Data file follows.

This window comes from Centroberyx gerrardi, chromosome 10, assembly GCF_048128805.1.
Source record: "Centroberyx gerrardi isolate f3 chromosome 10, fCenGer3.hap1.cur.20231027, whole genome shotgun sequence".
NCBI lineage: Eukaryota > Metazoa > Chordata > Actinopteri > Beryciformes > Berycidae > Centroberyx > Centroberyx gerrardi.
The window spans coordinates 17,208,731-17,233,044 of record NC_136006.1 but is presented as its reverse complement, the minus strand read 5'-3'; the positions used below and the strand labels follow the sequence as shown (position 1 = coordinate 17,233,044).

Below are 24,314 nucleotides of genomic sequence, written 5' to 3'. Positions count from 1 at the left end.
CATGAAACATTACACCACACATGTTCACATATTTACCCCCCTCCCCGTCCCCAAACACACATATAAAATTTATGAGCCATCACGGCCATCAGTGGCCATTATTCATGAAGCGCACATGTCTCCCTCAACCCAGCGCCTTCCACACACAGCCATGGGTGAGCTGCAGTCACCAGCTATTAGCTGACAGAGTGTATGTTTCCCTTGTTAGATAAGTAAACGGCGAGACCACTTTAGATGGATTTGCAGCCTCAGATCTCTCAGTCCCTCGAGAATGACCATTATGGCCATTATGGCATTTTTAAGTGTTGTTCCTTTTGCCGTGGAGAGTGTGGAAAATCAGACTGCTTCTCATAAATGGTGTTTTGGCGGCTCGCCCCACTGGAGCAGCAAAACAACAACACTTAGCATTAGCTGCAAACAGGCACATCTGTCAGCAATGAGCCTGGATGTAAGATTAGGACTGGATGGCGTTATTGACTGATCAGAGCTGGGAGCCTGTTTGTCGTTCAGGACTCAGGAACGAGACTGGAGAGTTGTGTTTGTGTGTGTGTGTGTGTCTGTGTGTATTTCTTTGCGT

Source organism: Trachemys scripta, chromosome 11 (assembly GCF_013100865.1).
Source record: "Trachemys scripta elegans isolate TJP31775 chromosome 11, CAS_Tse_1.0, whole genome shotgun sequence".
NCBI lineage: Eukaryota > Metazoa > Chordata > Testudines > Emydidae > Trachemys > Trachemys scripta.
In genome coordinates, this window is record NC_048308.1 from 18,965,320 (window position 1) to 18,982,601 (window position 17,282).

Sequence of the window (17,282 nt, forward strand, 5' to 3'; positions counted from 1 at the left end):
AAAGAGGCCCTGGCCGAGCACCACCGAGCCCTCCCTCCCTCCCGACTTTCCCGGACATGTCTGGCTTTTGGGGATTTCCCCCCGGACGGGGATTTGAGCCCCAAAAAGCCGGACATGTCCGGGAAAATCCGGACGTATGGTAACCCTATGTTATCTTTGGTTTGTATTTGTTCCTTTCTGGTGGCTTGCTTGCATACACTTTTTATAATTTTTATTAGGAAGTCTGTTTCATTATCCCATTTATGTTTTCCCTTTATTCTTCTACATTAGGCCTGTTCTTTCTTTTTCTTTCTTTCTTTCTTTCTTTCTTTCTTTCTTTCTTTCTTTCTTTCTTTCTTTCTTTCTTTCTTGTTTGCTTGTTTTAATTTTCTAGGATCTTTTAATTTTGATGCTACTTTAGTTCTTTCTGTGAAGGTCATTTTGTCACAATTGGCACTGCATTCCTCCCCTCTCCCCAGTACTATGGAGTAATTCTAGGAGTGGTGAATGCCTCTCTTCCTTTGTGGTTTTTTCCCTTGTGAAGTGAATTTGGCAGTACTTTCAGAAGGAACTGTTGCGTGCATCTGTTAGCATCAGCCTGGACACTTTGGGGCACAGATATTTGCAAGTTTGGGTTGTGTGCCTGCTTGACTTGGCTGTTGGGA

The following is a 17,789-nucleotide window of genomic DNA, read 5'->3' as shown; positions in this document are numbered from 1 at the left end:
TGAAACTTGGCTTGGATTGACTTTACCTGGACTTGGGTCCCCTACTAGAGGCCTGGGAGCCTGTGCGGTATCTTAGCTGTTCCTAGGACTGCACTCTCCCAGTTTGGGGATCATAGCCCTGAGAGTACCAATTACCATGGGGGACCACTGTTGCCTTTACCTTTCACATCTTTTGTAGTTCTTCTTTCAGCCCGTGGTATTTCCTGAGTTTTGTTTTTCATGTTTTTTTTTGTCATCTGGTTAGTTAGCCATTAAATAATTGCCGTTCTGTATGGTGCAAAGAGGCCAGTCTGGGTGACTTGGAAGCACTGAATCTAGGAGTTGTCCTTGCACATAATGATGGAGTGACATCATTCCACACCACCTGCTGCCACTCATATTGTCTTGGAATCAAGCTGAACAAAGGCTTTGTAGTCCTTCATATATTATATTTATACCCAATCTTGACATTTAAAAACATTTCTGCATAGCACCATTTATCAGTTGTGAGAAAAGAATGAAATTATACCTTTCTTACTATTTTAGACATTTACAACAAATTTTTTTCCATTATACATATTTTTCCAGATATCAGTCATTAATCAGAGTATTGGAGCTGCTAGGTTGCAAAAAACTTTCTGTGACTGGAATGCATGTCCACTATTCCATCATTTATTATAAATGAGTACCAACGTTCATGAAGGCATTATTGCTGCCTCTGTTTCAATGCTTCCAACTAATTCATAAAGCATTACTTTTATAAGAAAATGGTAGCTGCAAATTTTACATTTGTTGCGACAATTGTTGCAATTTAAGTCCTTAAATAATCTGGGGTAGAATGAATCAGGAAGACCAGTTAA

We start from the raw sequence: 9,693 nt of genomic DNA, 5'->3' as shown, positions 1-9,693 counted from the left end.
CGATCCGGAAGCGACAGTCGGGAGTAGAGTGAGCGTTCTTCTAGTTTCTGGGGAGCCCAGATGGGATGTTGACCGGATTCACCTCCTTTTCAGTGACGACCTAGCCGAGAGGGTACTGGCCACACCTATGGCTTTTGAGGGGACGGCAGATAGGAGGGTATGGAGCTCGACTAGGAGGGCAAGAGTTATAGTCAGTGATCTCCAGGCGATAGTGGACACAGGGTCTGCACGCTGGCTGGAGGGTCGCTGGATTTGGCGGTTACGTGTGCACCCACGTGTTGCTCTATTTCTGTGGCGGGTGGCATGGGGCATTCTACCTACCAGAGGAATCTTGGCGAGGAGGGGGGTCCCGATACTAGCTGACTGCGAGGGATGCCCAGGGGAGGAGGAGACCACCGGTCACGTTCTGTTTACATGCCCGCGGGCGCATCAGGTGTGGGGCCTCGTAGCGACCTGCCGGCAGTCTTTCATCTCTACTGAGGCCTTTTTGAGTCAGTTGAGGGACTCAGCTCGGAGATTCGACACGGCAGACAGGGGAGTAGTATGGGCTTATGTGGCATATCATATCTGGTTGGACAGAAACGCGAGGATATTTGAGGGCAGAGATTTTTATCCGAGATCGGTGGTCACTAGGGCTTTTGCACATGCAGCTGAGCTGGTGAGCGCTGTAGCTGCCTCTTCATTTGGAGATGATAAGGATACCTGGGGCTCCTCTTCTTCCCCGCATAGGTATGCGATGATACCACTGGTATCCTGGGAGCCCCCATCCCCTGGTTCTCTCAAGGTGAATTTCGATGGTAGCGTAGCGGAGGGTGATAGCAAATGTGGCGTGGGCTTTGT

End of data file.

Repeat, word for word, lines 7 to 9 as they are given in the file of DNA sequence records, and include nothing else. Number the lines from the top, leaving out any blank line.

Source organism: Trachemys scripta, chromosome 11 (assembly GCF_013100865.1).
Source record: "Trachemys scripta elegans isolate TJP31775 chromosome 11, CAS_Tse_1.0, whole genome shotgun sequence".
NCBI lineage: Eukaryota > Metazoa > Chordata > Testudines > Emydidae > Trachemys > Trachemys scripta.